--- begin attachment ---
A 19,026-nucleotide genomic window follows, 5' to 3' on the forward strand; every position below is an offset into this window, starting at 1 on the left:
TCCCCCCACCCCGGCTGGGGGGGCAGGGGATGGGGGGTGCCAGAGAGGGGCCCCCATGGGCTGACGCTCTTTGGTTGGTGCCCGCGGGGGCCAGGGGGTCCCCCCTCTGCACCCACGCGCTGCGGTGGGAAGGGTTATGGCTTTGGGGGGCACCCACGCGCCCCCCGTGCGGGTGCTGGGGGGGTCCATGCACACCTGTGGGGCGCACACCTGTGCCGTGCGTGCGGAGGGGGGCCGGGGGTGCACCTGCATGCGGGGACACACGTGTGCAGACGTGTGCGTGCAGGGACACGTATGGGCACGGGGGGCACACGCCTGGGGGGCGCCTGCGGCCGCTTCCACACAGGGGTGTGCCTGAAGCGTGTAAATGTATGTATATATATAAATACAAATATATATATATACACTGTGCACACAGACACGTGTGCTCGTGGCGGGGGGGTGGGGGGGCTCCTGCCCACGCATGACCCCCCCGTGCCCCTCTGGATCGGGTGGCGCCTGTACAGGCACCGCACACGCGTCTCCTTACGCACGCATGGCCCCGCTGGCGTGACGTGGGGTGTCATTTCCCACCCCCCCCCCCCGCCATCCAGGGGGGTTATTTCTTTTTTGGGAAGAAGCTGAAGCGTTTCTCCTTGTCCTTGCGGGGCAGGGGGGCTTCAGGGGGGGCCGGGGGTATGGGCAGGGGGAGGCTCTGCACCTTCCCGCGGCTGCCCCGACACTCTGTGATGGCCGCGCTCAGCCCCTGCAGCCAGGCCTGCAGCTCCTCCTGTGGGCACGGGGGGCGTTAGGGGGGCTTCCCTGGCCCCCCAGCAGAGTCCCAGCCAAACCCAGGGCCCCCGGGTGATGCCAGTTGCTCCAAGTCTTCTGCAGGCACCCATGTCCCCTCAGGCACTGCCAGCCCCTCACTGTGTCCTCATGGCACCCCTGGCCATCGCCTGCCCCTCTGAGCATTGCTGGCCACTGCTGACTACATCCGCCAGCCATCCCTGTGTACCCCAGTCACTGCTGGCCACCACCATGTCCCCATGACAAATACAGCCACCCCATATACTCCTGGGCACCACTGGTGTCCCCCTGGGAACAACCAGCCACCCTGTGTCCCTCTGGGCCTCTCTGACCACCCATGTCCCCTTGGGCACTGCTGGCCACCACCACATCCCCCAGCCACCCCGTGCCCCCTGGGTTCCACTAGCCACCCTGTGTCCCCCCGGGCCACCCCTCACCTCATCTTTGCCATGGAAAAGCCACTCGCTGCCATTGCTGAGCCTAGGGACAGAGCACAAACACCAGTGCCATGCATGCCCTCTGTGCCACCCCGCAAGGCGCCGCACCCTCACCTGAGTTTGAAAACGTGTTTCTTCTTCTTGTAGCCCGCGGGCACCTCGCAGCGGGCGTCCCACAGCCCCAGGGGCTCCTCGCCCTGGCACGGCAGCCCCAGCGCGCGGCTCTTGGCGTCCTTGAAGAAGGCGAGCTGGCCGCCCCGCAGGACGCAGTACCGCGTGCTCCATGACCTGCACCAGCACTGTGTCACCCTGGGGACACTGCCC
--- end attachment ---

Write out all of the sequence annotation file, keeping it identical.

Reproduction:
A 19,026-nucleotide genomic window follows, 5' to 3' on the forward strand; every position below is an offset into this window, starting at 1 on the left:
TCCCCCCACCCCGGCTGGGGGGGCAGGGGATGGGGGGTGCCAGAGAGGGGCCCCCATGGGCTGACGCTCTTTGGTTGGTGCCCGCGGGGGCCAGGGGGTCCCCCCTCTGCACCCACGCGCTGCGGTGGGAAGGGTTATGGCTTTGGGGGGCACCCACGCGCCCCCCGTGCGGGTGCTGGGGGGGTCCATGCACACCTGTGGGGCGCACACCTGTGCCGTGCGTGCGGAGGGGGGCCGGGGGTGCACCTGCATGCGGGGACACACGTGTGCAGACGTGTGCGTGCAGGGACACGTATGGGCACGGGGGGCACACGCCTGGGGGGCGCCTGCGGCCGCTTCCACACAGGGGTGTGCCTGAAGCGTGTAAATGTATGTATATATATAAATACAAATATATATATATACACTGTGCACACAGACACGTGTGCTCGTGGCGGGGGGGTGGGGGGGCTCCTGCCCACGCATGACCCCCCCGTGCCCCTCTGGATCGGGTGGCGCCTGTACAGGCACCGCACACGCGTCTCCTTACGCACGCATGGCCCCGCTGGCGTGACGTGGGGTGTCATTTCCCACCCCCCCCCCCCGCCATCCAGGGGGGTTATTTCTTTTTTGGGAAGAAGCTGAAGCGTTTCTCCTTGTCCTTGCGGGGCAGGGGGGCTTCAGGGGGGGCCGGGGGTATGGGCAGGGGGAGGCTCTGCACCTTCCCGCGGCTGCCCCGACACTCTGTGATGGCCGCGCTCAGCCCCTGCAGCCAGGCCTGCAGCTCCTCCTGTGGGCACGGGGGGCGTTAGGGGGGCTTCCCTGGCCCCCCAGCAGAGTCCCAGCCAAACCCAGGGCCCCCGGGTGATGCCAGTTGCTCCAAGTCTTCTGCAGGCACCCATGTCCCCTCAGGCACTGCCAGCCCCTCACTGTGTCCTCATGGCACCCCTGGCCATCGCCTGCCCCTCTGAGCATTGCTGGCCACTGCTGACTACATCCGCCAGCCATCCCTGTGTACCCCAGTCACTGCTGGCCACCACCATGTCCCCATGACAAATACAGCCACCCCATATACTCCTGGGCACCACTGGTGTCCCCCTGGGAACAACCAGCCACCCTGTGTCCCTCTGGGCCTCTCTGACCACCCATGTCCCCTTGGGCACTGCTGGCCACCACCACATCCCCCAGCCACCCCGTGCCCCCTGGGTTCCACTAGCCACCCTGTGTCCCCCCGGGCCACCCCTCACCTCATCTTTGCCATGGAAAAGCCACTCGCTGCCATTGCTGAGCCTAGGGACAGAGCACAAACACCAGTGCCATGCATGCCCTCTGTGCCACCCCGCAAGGCGCCGCACCCTCACCTGAGTTTGAAAACGTGTTTCTTCTTCTTGTAGCCCGCGGGCACCTCGCAGCGGGCGTCCCACAGCCCCAGGGGCTCCTCGCCCTGGCACGGCAGCCCCAGCGCGCGGCTCTTGGCGTCCTTGAAGAAGGCGAGCTGGCCGCCCCGCAGGACGCAGTACCGCGTGCTCCATGACCTGCACCAGCACTGTGTCACCCTGGGGACACTGCCC